10 Best Easter Classical Music Pieces

Check out our top 10 picks for the best classical music pieces to listen to this Easter season. From Bach to Beethoven, these pieces are sure to get you in the holiday spirit!


Easter is a religious holiday celebrated by Christians all over the world. It commemorates the resurrection of Jesus Christ and is considered one of the most important days in the Christian calendar.

Classical music has always had a strong association with religion, and Easter is no exception. Over the centuries, many classical composers have written pieces specifically for Easter, or have adapted existing pieces to fit the occasion.

In this article, we list ten of the best Easter classical music pieces, ranging from Bach’s ‘St Matthew Passion’ to Handel’s ‘Messiah’.

“Easter Hymn” by John Stainer

“Easter Hymn” is a musical setting of a poem by the English clergyman William Chatterton Dix. The music was composed by John Stainer, who also wrote the words to the hymn “The Cross of Jesus”. The piece was first published in 1871 and quickly became popular, particularly in the United Kingdom and United States. It remains a staple of Easter hymnals to this day.

The music is written in 6/8 time and is set in D major. The first two stanzas are sung by the soloist or choir, with the remaining stanzas being sung by the congregation. The hymn is often performed with brass and percussion accompaniment.

“Alleluia” by Randall Thompson

Randall Thompson’s “Alleluia” is a setting of the Alleluia verse from the Gospel of Luke for unaccompanied SATB choir. It was composed in 1940 while the composer was serving as Director of Music at the Church of St. John the Evangelist in Boston, Massachusetts.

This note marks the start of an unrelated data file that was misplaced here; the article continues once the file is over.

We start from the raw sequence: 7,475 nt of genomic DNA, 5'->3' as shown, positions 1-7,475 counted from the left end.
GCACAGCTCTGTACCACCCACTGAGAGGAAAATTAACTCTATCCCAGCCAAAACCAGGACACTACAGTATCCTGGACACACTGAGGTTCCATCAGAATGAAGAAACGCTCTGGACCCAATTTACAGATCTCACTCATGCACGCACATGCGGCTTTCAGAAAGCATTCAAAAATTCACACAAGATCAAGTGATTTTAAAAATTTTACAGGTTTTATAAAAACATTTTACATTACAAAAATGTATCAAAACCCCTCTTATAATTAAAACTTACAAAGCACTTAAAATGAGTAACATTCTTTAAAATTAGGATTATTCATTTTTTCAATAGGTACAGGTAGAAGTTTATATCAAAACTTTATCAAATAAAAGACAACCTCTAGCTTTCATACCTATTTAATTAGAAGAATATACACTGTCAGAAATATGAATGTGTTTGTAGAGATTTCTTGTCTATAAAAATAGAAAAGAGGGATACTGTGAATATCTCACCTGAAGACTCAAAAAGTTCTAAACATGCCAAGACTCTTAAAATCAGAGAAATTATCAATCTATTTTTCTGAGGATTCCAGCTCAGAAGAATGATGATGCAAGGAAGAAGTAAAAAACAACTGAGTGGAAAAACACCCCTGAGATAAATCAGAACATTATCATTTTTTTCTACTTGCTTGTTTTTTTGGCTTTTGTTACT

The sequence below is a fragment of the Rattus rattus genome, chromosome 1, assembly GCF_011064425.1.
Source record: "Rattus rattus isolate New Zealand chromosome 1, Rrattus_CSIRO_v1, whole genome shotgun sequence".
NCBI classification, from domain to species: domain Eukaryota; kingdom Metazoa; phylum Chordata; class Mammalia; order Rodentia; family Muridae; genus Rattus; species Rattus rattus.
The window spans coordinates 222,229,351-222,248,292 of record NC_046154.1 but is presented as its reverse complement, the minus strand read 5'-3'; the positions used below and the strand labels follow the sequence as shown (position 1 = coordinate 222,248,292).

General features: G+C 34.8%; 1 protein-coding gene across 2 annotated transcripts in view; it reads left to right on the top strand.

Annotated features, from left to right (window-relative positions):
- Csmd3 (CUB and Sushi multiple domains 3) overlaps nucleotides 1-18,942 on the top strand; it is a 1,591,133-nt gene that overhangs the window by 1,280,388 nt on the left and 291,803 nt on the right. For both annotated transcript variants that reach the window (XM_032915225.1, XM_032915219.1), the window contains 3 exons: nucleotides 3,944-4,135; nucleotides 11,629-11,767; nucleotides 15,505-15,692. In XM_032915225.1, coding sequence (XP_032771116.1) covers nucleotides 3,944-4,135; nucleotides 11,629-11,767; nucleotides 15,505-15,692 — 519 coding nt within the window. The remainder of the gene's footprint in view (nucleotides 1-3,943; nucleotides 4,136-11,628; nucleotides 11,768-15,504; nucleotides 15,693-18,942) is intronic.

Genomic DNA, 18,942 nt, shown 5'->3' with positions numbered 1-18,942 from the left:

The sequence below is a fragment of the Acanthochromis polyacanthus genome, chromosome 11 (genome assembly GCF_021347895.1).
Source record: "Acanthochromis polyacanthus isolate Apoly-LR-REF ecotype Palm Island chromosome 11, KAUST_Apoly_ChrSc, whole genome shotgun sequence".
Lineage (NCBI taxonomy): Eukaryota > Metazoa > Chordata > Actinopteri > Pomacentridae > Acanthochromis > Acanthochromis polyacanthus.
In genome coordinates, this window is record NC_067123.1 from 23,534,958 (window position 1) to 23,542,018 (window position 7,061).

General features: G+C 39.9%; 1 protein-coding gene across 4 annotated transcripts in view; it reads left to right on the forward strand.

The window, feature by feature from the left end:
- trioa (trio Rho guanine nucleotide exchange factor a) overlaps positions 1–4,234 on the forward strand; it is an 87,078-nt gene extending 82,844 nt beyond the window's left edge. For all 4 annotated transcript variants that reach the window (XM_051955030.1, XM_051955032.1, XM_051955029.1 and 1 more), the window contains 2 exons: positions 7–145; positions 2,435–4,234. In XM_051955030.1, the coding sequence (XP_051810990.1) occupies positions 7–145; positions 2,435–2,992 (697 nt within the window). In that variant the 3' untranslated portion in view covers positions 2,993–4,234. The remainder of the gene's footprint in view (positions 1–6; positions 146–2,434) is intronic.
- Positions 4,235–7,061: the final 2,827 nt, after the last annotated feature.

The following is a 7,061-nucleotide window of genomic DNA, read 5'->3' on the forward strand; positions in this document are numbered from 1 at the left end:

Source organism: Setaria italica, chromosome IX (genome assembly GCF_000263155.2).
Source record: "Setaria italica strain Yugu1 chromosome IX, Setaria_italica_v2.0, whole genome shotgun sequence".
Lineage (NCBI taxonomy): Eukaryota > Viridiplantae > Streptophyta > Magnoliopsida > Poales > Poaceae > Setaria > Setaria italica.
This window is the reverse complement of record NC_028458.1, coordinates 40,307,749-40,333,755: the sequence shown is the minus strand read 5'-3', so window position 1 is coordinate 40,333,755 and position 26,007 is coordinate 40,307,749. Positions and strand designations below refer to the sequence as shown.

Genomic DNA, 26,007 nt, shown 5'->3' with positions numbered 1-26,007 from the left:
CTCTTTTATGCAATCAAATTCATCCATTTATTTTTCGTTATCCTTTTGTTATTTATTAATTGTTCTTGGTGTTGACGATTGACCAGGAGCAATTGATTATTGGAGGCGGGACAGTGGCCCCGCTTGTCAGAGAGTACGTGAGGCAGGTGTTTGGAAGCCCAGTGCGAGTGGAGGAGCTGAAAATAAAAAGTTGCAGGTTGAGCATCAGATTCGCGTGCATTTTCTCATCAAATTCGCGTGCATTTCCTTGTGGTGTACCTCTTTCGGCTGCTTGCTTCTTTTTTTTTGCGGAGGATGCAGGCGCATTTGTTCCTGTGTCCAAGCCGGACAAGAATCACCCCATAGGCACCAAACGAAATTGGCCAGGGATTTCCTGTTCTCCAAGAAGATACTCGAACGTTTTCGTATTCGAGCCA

The work is in three sections, each of which begins with an Solo soprano (or tenor) singing the Alleluia melody. The first section is a fugue on this melody, the second is a more free setting of the melody, and the third is a return to the fugal treatment. The piece ends with a brief coda based on Thompson’s own original Alleluia melody.

“Alleluia” was first performed by the Church of St. John the Evangelist Choir on Easter Sunday, 1941. It has since become one of the most popular pieces in the choral repertoire and has been recorded numerous times.

“Christ the Lord Is Risen Today” by Charles Wesley

“Christ the Lord Is Risen Today” is a classic Easter hymn that has been beloved by Christians for centuries. The hymn was written by Charles Wesley, one of the founders of the Methodist movement, and it was first published in 1739. “Christ the Lord Is Risen Today” is a joyful celebration of the resurrection of Jesus Christ, and it is one of the most popular Easter hymns in both Protestant and Catholic churches.

The melody for “Christ the Lord Is Risen Today” is based on a 13th century plainsong Easter chant, and the hymn has been set to music by many different composers over the years. One of the most popular settings is by John Stainer, which was first published in 1887. “Christ the Lord Is Risen Today” is usually sung in unison, although four-part harmony settings are also common.